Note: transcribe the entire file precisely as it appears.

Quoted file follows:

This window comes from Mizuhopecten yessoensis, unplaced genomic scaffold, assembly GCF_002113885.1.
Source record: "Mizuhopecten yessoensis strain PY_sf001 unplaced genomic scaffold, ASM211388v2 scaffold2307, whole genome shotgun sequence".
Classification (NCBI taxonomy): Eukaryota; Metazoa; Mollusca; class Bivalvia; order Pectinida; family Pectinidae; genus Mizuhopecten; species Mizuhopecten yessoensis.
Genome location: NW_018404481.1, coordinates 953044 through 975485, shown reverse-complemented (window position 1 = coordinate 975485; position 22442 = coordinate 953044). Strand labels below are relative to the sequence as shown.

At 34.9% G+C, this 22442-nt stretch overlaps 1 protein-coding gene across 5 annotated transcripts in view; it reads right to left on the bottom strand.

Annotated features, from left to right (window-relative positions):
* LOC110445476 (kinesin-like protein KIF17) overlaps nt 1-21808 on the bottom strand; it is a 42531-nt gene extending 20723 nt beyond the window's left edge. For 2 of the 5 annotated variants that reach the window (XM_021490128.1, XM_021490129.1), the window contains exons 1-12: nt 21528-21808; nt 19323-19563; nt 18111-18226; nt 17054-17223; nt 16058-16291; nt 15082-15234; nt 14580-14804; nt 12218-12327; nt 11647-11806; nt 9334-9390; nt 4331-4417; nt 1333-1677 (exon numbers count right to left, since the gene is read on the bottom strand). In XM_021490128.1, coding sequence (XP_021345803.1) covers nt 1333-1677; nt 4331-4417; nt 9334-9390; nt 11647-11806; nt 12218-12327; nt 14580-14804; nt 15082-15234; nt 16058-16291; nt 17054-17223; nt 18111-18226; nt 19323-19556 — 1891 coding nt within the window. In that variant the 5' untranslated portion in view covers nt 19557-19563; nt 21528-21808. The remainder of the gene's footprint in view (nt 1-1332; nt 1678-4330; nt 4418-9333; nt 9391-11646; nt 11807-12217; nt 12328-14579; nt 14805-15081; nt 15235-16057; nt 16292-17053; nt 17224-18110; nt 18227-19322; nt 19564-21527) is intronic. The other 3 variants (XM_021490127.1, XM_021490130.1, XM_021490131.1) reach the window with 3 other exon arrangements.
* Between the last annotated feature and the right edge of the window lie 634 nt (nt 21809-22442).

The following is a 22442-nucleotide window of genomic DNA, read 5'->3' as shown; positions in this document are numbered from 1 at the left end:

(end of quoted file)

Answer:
This window comes from Mizuhopecten yessoensis, unplaced genomic scaffold, assembly GCF_002113885.1.
Source record: "Mizuhopecten yessoensis strain PY_sf001 unplaced genomic scaffold, ASM211388v2 scaffold2307, whole genome shotgun sequence".
Classification (NCBI taxonomy): Eukaryota; Metazoa; Mollusca; class Bivalvia; order Pectinida; family Pectinidae; genus Mizuhopecten; species Mizuhopecten yessoensis.
Genome location: NW_018404481.1, coordinates 953044 through 975485, shown reverse-complemented (window position 1 = coordinate 975485; position 22442 = coordinate 953044). Strand labels below are relative to the sequence as shown.

At 34.9% G+C, this 22442-nt stretch overlaps 1 protein-coding gene across 5 annotated transcripts in view; it reads right to left on the bottom strand.

Annotated features, from left to right (window-relative positions):
* LOC110445476 (kinesin-like protein KIF17) overlaps nt 1-21808 on the bottom strand; it is a 42531-nt gene extending 20723 nt beyond the window's left edge. For 2 of the 5 annotated variants that reach the window (XM_021490128.1, XM_021490129.1), the window contains exons 1-12: nt 21528-21808; nt 19323-19563; nt 18111-18226; nt 17054-17223; nt 16058-16291; nt 15082-15234; nt 14580-14804; nt 12218-12327; nt 11647-11806; nt 9334-9390; nt 4331-4417; nt 1333-1677 (exon numbers count right to left, since the gene is read on the bottom strand). In XM_021490128.1, coding sequence (XP_021345803.1) covers nt 1333-1677; nt 4331-4417; nt 9334-9390; nt 11647-11806; nt 12218-12327; nt 14580-14804; nt 15082-15234; nt 16058-16291; nt 17054-17223; nt 18111-18226; nt 19323-19556 — 1891 coding nt within the window. In that variant the 5' untranslated portion in view covers nt 19557-19563; nt 21528-21808. The remainder of the gene's footprint in view (nt 1-1332; nt 1678-4330; nt 4418-9333; nt 9391-11646; nt 11807-12217; nt 12328-14579; nt 14805-15081; nt 15235-16057; nt 16292-17053; nt 17224-18110; nt 18227-19322; nt 19564-21527) is intronic. The other 3 variants (XM_021490127.1, XM_021490130.1, XM_021490131.1) reach the window with 3 other exon arrangements.
* Between the last annotated feature and the right edge of the window lie 634 nt (nt 21809-22442).

The following is a 22442-nucleotide window of genomic DNA, read 5'->3' as shown; positions in this document are numbered from 1 at the left end: